medical app

Why your app must be useful to others

It is important to know the users you are serving and/or targeting. When thinking about building an app, you need to validate your assumptions of the perceived value that the app will bring and also do your research! An app can give your business/brand(s) a competitive advantage, but importantly, you must determine its core purposes.

There are many things to consider – for example button size. Will the users predominately be male or female? If the users are men, then they will have bigger hands and the app buttons will need to reflect this in size. Will the users have good eye sight? You may need to incorporate a functionality that enlarges text.

The app development stages

Below are the key stages to consider when developing an app:

1)      The initial concept. Start with the idea and what features the app will include. This is when you map out the timeline and scope out the budget. You need to define your purpose and it is important to be clear about the ultimate use, benefit and functionality. The app functionality needs to be user friendly – it is important to ensure that features are discoverable and not hidden and it helps if the app has the ‘wow’ factor in order to engage the user.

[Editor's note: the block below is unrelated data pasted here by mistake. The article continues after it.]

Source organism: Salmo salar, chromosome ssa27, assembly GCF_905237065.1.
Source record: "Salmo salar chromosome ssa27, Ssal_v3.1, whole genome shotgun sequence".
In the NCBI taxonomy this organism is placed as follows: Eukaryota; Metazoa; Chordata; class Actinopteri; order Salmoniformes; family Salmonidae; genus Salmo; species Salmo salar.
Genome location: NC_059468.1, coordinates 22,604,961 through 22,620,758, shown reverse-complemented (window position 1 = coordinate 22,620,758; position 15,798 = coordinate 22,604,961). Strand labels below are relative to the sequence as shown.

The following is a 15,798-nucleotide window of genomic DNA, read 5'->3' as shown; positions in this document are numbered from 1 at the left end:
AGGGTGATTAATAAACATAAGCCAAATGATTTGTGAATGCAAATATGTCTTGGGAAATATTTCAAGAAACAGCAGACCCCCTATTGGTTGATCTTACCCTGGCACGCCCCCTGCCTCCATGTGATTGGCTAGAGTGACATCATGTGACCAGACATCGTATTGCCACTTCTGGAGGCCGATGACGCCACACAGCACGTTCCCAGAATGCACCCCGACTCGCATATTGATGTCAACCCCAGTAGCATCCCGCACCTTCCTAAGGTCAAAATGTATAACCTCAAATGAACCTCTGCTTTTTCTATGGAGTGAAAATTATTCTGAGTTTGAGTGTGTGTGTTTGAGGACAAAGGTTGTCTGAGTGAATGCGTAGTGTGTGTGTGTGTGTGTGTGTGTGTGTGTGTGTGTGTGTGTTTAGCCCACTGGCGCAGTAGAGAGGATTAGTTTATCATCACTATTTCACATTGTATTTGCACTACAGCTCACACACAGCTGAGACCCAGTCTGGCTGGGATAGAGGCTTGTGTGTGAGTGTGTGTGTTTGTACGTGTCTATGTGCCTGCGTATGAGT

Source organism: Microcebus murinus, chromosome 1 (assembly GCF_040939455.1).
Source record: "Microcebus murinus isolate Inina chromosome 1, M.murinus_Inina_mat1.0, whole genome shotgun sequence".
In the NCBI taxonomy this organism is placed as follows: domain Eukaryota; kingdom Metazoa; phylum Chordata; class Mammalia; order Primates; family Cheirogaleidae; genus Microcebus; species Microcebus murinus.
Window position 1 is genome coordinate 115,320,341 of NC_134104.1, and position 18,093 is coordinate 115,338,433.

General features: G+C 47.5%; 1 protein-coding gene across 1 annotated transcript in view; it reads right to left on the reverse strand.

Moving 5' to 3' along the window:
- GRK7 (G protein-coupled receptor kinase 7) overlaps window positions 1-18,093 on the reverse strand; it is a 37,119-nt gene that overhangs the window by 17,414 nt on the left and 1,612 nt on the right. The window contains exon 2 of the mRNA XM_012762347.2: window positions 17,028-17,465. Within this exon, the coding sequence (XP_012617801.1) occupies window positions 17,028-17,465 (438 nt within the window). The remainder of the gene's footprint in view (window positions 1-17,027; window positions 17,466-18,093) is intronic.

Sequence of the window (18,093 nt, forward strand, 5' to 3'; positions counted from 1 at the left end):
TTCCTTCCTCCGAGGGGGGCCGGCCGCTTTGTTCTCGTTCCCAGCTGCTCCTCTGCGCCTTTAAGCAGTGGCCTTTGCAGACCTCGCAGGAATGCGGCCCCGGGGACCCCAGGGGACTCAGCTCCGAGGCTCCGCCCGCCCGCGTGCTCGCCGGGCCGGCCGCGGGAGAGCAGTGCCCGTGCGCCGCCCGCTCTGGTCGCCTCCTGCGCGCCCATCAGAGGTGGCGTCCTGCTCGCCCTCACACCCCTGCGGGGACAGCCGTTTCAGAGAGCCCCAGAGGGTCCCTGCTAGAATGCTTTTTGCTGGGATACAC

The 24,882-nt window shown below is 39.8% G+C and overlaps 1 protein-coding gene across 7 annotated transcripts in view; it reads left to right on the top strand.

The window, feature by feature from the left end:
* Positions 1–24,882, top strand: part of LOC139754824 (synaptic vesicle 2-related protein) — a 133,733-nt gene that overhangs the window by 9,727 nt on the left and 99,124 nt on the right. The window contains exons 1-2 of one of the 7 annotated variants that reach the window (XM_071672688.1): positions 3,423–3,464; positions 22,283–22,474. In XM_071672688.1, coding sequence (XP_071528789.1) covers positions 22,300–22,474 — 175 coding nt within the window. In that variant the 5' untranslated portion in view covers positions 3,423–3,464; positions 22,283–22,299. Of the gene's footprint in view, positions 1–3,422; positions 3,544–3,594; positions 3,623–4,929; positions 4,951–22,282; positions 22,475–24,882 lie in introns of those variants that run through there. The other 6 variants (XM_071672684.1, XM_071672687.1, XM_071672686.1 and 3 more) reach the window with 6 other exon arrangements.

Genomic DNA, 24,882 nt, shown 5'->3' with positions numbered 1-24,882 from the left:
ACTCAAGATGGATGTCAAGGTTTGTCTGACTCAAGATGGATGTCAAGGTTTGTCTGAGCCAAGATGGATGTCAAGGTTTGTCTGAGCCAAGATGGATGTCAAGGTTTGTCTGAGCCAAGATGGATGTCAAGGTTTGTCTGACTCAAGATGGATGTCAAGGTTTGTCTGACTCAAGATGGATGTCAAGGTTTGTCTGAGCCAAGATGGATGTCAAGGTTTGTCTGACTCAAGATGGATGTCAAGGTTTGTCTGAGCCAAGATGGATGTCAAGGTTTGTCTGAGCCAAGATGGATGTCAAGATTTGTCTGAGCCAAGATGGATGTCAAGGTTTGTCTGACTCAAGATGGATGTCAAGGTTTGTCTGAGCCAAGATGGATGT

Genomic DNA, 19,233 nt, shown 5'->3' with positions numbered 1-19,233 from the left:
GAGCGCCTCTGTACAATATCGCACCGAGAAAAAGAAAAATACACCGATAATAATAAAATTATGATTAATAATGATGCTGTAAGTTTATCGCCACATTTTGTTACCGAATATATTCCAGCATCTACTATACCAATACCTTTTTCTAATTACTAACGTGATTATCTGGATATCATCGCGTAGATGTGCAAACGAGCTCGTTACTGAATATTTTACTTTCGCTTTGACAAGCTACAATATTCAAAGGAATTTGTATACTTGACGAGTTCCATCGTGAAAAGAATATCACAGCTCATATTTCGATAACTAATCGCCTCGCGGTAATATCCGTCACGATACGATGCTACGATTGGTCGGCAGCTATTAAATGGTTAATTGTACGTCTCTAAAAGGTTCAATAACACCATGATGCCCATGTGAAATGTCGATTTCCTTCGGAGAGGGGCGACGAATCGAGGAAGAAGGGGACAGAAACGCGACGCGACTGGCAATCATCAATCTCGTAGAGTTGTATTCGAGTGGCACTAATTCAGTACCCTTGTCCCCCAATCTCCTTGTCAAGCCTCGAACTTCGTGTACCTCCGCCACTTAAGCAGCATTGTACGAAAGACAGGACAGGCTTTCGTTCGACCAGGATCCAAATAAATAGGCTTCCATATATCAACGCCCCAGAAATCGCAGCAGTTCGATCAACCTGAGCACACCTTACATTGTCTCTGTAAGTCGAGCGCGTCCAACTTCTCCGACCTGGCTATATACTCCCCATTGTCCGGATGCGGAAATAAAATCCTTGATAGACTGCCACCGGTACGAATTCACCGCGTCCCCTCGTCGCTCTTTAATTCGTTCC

2)      Design. Investing time in the visual design is crucial. Design is a key element to help the app stand out from others on the market and it also impacts on usability and sense of value. High quality visuals influence users’ perceptions that the app is worthwhile and going to provide a benefit. Excellent design also reinforces the business/brand(s).

3)      Development.  Key elements include building a framework, expanding the features, designing the user interface, coding the functionality of the features, and all other creative and technical components of the app. 

4)      Testing. You should look to solicit feedback from a pilot to ensure the launch of the app runs smoothly. Feedback is necessary in the development cycle and usability is critical to the success of an app. You need to think about the processes and factor in suitability testing. There is the expectation amongst users that apps will be immediately intuitive, therefore in-field testing amongst the target demographic will provide valuable insights into the appropriate build for the app. If things go wrong with the functionality, then naturally users will question the usability and rationale of the app.